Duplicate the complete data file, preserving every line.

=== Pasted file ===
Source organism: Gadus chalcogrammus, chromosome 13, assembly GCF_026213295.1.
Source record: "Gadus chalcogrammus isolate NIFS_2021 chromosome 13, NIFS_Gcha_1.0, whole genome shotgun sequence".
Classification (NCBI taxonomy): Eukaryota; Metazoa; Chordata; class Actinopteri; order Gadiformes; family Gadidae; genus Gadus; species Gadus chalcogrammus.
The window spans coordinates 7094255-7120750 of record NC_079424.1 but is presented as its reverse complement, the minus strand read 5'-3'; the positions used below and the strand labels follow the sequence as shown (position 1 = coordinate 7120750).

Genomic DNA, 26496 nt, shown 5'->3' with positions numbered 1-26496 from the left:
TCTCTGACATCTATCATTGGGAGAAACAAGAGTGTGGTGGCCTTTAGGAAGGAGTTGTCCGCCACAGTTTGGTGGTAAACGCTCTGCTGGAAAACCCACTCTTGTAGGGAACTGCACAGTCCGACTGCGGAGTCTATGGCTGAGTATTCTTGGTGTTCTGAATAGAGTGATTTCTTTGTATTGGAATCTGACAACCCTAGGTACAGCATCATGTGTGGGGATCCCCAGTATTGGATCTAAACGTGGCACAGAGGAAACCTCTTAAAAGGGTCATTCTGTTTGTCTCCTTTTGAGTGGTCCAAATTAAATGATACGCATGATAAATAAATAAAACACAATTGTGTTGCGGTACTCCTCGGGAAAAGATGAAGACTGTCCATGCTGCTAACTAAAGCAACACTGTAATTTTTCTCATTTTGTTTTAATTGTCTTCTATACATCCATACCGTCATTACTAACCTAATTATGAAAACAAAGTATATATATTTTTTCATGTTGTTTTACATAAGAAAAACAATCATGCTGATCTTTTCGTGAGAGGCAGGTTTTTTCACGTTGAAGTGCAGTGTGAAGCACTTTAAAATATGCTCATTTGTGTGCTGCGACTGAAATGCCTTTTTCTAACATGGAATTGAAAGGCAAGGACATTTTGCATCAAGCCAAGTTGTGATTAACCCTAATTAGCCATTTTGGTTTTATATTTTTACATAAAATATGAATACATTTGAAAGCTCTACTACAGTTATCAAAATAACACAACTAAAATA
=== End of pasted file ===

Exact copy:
Source organism: Gadus chalcogrammus, chromosome 13, assembly GCF_026213295.1.
Source record: "Gadus chalcogrammus isolate NIFS_2021 chromosome 13, NIFS_Gcha_1.0, whole genome shotgun sequence".
Classification (NCBI taxonomy): Eukaryota; Metazoa; Chordata; class Actinopteri; order Gadiformes; family Gadidae; genus Gadus; species Gadus chalcogrammus.
The window spans coordinates 7094255-7120750 of record NC_079424.1 but is presented as its reverse complement, the minus strand read 5'-3'; the positions used below and the strand labels follow the sequence as shown (position 1 = coordinate 7120750).

Genomic DNA, 26496 nt, shown 5'->3' with positions numbered 1-26496 from the left:
TCTCTGACATCTATCATTGGGAGAAACAAGAGTGTGGTGGCCTTTAGGAAGGAGTTGTCCGCCACAGTTTGGTGGTAAACGCTCTGCTGGAAAACCCACTCTTGTAGGGAACTGCACAGTCCGACTGCGGAGTCTATGGCTGAGTATTCTTGGTGTTCTGAATAGAGTGATTTCTTTGTATTGGAATCTGACAACCCTAGGTACAGCATCATGTGTGGGGATCCCCAGTATTGGATCTAAACGTGGCACAGAGGAAACCTCTTAAAAGGGTCATTCTGTTTGTCTCCTTTTGAGTGGTCCAAATTAAATGATACGCATGATAAATAAATAAAACACAATTGTGTTGCGGTACTCCTCGGGAAAAGATGAAGACTGTCCATGCTGCTAACTAAAGCAACACTGTAATTTTTCTCATTTTGTTTTAATTGTCTTCTATACATCCATACCGTCATTACTAACCTAATTATGAAAACAAAGTATATATATTTTTTCATGTTGTTTTACATAAGAAAAACAATCATGCTGATCTTTTCGTGAGAGGCAGGTTTTTTCACGTTGAAGTGCAGTGTGAAGCACTTTAAAATATGCTCATTTGTGTGCTGCGACTGAAATGCCTTTTTCTAACATGGAATTGAAAGGCAAGGACATTTTGCATCAAGCCAAGTTGTGATTAACCCTAATTAGCCATTTTGGTTTTATATTTTTACATAAAATATGAATACATTTGAAAGCTCTACTACAGTTATCAAAATAACACAACTAAAATA